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Govt to review if .au domain still ‘fit for purpose’

The federal government is to review the management of the .au domain in a move designed to ensure it remains fit for purpose in serving the needs of Australians online.

The review will be undertaken by the Department of Communications and the Arts and the government says it will examine the most appropriate framework for the not-for-profit domain.

The board and executive of auDA has welcomed the announcement of the review and interim chair Erhan Karabardak said the review would complement internal governance and strategy projects currently underway.

“The .au domain is one of the most trusted domain zones in the world and we look forward to working with the government and Australian Internet community to maintain and enhance that position.

“It is critical that we have the best possible model for managing the domain, and that our risk and mitigation strategies are among the best in the world.”

The Terms of Reference released by the government require the review to assess whether the .au domain is being managed consistent with government and community expectations.

The government anticipates the review will be completed in early 2018 and says the review will also identify risk and mitigation strategies for the security and stability of the .au domain.

Government’s expectations for the management of .au were set out in 2000 and include:

  • Recognising that the Internet naming system is a public resource;
  • Operating as a fully self-funding and not-for-profit organisation;
  • Being inclusive of and accountable to all members of the Australian Internet community;
  • Adopting open, transparent and consultative processes;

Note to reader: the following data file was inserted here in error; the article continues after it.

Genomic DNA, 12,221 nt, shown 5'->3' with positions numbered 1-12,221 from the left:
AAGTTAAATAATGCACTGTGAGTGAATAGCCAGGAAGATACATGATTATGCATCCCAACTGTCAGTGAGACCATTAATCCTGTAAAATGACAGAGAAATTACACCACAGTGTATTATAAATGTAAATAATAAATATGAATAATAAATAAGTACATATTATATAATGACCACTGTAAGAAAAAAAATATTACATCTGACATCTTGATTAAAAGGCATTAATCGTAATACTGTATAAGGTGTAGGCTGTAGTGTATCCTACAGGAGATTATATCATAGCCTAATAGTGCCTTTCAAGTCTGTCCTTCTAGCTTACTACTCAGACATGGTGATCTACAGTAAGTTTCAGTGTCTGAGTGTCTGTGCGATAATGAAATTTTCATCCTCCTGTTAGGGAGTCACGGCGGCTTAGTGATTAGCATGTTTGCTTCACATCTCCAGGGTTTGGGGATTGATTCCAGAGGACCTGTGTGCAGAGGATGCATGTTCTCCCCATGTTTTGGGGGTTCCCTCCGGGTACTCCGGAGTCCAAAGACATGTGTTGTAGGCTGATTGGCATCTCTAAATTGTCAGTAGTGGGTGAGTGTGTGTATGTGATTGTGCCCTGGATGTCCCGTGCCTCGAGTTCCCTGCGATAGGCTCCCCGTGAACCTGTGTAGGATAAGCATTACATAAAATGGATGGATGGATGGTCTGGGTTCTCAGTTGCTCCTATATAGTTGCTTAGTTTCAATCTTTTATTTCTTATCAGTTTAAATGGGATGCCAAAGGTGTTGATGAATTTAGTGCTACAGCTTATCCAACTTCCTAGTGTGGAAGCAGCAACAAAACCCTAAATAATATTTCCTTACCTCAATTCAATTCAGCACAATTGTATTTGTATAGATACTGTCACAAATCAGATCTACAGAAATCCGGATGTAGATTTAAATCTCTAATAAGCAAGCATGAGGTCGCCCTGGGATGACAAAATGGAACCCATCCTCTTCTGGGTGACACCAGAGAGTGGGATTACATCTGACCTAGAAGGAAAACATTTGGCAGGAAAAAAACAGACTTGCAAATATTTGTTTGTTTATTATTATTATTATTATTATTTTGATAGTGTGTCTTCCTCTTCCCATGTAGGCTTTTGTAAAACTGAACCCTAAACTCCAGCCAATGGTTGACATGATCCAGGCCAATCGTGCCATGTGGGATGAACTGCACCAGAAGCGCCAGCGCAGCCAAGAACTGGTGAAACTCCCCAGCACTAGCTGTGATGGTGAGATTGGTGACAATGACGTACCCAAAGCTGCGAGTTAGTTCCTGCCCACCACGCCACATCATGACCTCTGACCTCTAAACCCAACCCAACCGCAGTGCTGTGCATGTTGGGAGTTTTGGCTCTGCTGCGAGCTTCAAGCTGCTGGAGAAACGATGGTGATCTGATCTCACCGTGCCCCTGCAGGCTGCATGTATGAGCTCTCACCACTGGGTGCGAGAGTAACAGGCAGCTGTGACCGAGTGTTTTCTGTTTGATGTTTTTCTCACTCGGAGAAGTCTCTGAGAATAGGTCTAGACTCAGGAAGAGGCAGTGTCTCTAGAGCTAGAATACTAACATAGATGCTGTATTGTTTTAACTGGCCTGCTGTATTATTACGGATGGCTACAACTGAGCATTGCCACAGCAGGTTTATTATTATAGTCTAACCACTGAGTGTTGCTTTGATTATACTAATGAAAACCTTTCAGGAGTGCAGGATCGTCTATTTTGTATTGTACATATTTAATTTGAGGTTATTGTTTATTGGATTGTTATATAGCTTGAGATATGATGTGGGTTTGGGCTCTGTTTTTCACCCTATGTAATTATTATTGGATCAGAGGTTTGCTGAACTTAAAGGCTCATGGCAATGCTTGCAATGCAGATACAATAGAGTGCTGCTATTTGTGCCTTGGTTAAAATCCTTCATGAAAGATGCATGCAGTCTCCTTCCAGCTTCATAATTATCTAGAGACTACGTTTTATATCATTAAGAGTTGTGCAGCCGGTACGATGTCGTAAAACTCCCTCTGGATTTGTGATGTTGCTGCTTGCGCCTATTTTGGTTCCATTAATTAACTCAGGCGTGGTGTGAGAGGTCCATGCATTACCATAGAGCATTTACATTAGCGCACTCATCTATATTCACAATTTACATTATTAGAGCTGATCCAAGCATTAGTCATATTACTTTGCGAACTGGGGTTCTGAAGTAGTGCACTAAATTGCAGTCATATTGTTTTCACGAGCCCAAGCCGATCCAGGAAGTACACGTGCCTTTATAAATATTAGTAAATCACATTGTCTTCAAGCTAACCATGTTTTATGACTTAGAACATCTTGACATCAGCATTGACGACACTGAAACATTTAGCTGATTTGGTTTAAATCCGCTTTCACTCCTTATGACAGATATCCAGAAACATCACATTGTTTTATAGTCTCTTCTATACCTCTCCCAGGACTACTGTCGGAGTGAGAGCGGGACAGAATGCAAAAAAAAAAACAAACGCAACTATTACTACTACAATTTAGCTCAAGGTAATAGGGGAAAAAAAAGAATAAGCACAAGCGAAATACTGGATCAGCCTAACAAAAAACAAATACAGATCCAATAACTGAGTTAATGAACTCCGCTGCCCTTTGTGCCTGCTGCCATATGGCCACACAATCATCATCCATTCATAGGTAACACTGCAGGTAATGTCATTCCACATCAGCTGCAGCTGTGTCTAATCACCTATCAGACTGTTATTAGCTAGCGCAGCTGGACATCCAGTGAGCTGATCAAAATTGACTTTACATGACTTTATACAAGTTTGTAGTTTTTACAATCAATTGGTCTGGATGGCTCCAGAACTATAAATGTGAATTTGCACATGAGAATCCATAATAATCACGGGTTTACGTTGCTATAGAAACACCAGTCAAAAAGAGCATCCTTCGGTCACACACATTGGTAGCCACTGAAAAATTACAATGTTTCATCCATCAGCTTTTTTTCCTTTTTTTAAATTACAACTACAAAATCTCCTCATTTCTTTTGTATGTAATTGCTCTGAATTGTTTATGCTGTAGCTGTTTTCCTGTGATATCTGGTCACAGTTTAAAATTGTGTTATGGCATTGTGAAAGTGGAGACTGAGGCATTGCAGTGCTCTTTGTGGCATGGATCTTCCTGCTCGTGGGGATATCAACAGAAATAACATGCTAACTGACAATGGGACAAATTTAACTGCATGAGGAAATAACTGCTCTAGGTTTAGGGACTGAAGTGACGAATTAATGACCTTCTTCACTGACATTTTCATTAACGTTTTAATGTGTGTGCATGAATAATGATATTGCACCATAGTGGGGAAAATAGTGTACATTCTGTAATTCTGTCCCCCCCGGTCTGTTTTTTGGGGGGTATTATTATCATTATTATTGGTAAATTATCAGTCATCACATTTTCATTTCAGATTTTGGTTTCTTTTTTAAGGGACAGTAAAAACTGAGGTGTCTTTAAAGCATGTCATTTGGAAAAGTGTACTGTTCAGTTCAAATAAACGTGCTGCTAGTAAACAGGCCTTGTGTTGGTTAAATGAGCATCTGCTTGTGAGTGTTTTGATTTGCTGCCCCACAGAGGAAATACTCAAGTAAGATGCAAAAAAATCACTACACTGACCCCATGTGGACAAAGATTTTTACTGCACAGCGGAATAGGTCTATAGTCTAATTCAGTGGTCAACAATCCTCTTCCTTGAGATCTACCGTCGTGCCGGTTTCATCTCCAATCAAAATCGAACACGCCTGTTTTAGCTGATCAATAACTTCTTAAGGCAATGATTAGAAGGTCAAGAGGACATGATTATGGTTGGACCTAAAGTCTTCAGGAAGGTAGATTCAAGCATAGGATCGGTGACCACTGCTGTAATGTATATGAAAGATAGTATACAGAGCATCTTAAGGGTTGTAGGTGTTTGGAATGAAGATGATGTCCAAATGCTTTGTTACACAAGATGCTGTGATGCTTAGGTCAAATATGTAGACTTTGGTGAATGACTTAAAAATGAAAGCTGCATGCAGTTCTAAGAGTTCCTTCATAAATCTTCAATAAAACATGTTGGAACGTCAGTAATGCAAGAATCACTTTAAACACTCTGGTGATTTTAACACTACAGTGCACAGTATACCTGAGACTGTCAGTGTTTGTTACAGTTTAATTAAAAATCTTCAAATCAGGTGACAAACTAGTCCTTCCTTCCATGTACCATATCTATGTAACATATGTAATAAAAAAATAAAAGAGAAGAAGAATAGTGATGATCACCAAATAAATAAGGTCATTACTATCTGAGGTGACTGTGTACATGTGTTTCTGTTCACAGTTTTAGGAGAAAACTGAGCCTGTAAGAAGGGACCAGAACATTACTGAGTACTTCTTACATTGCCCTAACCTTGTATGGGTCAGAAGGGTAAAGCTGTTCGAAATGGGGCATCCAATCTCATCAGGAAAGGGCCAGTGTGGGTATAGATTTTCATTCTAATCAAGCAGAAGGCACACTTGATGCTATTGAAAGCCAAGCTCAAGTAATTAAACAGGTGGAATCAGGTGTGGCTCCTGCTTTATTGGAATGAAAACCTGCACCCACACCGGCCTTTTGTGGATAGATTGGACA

• Promoting competition, fair trading and provisions for consumer protection and support;
  • Establishing appropriate dispute resolution mechanisms; and
  • Representing Australian Internet industry interests in the Internet domain name system at national and international fora.

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Peter Dinham

Peter Dinham is a co-founder of iTWire and a 35-year veteran journalist and corporate communications consultant. He has worked as a journalist in all forms of media – newspapers/magazines, radio, television, press agency and now, online – including with the Canberra Times, The Examiner (Tasmania), the ABC and AAP-Reuters. As a freelance journalist he also had articles published in Australian and overseas magazines. He worked in the corporate communications/public relations sector, in-house with an airline, and as a senior executive in Australia of the world’s largest communications consultancy, Burson-Marsteller. He also ran his own communications consultancy and was a co-founder in Australia of the global photographic agency, the Image Bank (now Getty Images).

 

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